The Indian Civil Rights Act

1577 WordsApr 30, 20177 Pages
In 1968, Congress passed the Indian Bill of Rights, otherwise known as the Indian Civil Rights Act, in order to apply restrictions and protection under the United States Constitution to Native American governments. This act induced similar Civil Rights and independence to the specified reservation citizens as those who the Federal Constitution guarantees under the State and Federal jurisdiction. (American Indian Rights Handbook 11). Many controversies arose among the Native Americans due to the popular belief that this act endangered the traditional way of Native American life. Moreover, they believed Congress could not apply these standards for the Native American government to achieve without supplying the adequate amount of money. On…show more content…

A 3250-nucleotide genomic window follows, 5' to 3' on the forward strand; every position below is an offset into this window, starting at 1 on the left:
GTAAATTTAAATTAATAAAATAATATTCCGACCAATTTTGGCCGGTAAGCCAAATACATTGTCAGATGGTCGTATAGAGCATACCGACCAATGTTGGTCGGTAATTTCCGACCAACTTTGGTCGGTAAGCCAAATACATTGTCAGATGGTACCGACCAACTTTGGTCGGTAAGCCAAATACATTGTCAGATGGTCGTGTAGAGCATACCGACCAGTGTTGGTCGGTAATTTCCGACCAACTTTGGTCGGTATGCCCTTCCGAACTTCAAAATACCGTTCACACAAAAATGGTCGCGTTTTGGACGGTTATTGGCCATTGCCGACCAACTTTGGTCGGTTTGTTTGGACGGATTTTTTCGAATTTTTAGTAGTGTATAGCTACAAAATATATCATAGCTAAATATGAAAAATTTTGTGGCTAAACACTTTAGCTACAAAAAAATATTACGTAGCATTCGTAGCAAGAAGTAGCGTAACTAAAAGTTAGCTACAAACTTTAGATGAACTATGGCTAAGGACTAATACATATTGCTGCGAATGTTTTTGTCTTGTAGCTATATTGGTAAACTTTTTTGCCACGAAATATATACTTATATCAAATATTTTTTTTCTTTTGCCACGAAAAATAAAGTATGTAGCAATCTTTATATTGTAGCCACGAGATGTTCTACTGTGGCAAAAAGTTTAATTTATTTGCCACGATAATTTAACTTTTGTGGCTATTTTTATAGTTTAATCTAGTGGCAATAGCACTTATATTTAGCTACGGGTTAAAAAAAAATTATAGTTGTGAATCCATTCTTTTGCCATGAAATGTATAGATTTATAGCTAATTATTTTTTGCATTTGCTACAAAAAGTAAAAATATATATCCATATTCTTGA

Another occurrence was the Sand Creek Massacre, which happened on November 29, 1864, resulted in the death of seventy to a hundred and sixty three Native Americans. This massacre occurred due to the discovery of gold in the Rocky Mountains of Colorado. However, the most intense and symbolic conflict among Native Americans and white settlers is the Wounded Knee Massacre on December 29, 1890. Leading up to this massacre at the Pine Ridge Indian Reservation, the United States became concerned about the influence of the Ghost Dance spiritual movement. The movement led the Indians to believe the reason they were confined to reservations was because they had angered the gods from abiding to the white man’s law rather than follow their traditional customs (Brown 398). The authorities attempted to arrest the famous Sioux chief, Sitting Bull, due to the suspicion he would join in the Ghost Dance Movement. Sitting Bull was killed by the Indian agency police, stirring conflicts. Thus, on December 29, 1890, the United States Army Seventh Cavalry encircled the Lakota Sioux under the command of Chief Big Foot, demanding them to relinquish their weapons. Black Coyote who, according to Dee Brown, “was a crazy man, a young man of very bad influence and in fact a nobody” fired his gun and the United States soldiers retaliated and returned fire. The massacre had an estimated death of of “nearly three hundred of the original 350 men, women, and children” (Brown 444). A Native
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